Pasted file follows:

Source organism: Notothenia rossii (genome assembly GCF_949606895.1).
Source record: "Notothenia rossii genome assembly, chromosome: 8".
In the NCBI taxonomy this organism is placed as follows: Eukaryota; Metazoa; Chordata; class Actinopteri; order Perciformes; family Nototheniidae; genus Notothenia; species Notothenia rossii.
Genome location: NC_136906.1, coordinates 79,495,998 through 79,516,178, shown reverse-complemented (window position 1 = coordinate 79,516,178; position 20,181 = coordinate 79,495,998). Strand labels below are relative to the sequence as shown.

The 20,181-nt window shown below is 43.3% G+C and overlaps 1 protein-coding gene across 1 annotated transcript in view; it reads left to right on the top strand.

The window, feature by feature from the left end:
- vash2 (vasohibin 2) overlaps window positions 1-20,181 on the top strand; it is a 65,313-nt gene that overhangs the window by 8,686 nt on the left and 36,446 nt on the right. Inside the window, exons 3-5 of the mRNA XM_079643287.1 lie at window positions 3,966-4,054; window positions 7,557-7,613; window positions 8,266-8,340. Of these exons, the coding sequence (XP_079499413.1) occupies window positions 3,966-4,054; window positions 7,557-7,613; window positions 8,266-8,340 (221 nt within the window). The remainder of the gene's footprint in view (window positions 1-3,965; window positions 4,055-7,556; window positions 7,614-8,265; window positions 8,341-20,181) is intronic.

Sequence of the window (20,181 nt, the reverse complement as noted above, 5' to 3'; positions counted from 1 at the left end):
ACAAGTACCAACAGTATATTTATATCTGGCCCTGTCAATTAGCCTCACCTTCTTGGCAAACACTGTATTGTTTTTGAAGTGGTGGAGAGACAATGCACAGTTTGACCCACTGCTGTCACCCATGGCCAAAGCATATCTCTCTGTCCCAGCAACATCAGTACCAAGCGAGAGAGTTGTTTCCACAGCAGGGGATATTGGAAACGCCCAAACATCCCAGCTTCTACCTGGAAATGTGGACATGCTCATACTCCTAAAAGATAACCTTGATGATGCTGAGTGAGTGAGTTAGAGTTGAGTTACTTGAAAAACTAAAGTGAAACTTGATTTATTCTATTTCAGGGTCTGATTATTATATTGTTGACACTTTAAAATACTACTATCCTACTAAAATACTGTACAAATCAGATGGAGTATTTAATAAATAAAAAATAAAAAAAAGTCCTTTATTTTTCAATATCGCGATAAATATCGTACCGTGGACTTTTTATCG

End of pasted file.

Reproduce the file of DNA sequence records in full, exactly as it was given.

Source organism: Notothenia rossii (genome assembly GCF_949606895.1).
Source record: "Notothenia rossii genome assembly, chromosome: 8".
In the NCBI taxonomy this organism is placed as follows: Eukaryota; Metazoa; Chordata; class Actinopteri; order Perciformes; family Nototheniidae; genus Notothenia; species Notothenia rossii.
Genome location: NC_136906.1, coordinates 79,495,998 through 79,516,178, shown reverse-complemented (window position 1 = coordinate 79,516,178; position 20,181 = coordinate 79,495,998). Strand labels below are relative to the sequence as shown.

The 20,181-nt window shown below is 43.3% G+C and overlaps 1 protein-coding gene across 1 annotated transcript in view; it reads left to right on the top strand.

The window, feature by feature from the left end:
- vash2 (vasohibin 2) overlaps window positions 1-20,181 on the top strand; it is a 65,313-nt gene that overhangs the window by 8,686 nt on the left and 36,446 nt on the right. Inside the window, exons 3-5 of the mRNA XM_079643287.1 lie at window positions 3,966-4,054; window positions 7,557-7,613; window positions 8,266-8,340. Of these exons, the coding sequence (XP_079499413.1) occupies window positions 3,966-4,054; window positions 7,557-7,613; window positions 8,266-8,340 (221 nt within the window). The remainder of the gene's footprint in view (window positions 1-3,965; window positions 4,055-7,556; window positions 7,614-8,265; window positions 8,341-20,181) is intronic.

Sequence of the window (20,181 nt, the reverse complement as noted above, 5' to 3'; positions counted from 1 at the left end):
ACAAGTACCAACAGTATATTTATATCTGGCCCTGTCAATTAGCCTCACCTTCTTGGCAAACACTGTATTGTTTTTGAAGTGGTGGAGAGACAATGCACAGTTTGACCCACTGCTGTCACCCATGGCCAAAGCATATCTCTCTGTCCCAGCAACATCAGTACCAAGCGAGAGAGTTGTTTCCACAGCAGGGGATATTGGAAACGCCCAAACATCCCAGCTTCTACCTGGAAATGTGGACATGCTCATACTCCTAAAAGATAACCTTGATGATGCTGAGTGAGTGAGTTAGAGTTGAGTTACTTGAAAAACTAAAGTGAAACTTGATTTATTCTATTTCAGGGTCTGATTATTATATTGTTGACACTTTAAAATACTACTATCCTACTAAAATACTGTACAAATCAGATGGAGTATTTAATAAATAAAAAATAAAAAAAAGTCCTTTATTTTTCAATATCGCGATAAATATCGTACCGTGGACTTTTTATCG